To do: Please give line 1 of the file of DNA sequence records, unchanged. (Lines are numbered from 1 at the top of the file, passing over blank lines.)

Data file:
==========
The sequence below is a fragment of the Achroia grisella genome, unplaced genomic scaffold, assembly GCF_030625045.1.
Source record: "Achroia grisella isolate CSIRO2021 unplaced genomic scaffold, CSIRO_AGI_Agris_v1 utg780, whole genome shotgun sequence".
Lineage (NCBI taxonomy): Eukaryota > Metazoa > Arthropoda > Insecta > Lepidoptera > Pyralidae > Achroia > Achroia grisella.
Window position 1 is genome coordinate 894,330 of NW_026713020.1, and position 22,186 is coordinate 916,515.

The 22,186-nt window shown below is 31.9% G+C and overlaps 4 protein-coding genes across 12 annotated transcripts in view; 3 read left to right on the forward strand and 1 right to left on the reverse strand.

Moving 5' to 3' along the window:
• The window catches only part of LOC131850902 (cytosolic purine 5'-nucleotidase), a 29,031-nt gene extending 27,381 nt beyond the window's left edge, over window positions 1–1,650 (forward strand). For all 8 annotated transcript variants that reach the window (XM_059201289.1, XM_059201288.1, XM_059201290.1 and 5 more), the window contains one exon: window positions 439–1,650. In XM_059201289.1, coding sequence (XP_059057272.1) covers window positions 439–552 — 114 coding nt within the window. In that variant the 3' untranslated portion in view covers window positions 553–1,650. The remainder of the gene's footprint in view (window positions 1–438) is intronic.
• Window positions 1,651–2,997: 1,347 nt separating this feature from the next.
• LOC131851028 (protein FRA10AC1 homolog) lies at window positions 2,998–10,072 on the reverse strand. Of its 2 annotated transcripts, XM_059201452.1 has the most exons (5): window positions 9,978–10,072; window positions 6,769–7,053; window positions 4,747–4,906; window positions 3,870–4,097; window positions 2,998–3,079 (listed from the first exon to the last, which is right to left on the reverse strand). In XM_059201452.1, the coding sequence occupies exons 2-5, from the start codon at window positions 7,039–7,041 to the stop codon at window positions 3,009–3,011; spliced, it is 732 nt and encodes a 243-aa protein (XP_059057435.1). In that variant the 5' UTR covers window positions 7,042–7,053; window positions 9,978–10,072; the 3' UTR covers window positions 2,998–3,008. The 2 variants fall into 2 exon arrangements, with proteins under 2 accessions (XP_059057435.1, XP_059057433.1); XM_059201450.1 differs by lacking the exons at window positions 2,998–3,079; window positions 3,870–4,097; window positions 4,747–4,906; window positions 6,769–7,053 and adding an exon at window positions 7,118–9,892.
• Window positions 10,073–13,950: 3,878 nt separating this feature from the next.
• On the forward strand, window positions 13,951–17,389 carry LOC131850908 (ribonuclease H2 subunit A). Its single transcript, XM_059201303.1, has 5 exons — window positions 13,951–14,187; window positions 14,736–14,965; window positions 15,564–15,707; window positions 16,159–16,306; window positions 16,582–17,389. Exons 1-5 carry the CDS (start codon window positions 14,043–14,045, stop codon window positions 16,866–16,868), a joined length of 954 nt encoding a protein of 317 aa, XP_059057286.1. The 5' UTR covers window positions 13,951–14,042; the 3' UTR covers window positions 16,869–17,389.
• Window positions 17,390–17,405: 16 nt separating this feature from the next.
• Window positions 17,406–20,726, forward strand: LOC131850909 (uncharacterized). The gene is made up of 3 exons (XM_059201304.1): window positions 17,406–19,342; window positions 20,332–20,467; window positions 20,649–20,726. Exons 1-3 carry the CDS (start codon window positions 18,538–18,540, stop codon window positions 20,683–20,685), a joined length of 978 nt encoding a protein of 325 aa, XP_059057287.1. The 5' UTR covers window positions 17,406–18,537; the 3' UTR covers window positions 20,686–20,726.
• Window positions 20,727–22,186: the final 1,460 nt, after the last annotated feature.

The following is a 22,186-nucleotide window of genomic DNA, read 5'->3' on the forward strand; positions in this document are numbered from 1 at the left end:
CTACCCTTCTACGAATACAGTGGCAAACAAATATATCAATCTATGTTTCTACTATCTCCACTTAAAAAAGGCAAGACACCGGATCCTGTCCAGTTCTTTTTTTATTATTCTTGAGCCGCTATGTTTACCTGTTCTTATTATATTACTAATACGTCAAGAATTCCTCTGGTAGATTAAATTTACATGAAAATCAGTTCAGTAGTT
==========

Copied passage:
The sequence below is a fragment of the Achroia grisella genome, unplaced genomic scaffold, assembly GCF_030625045.1.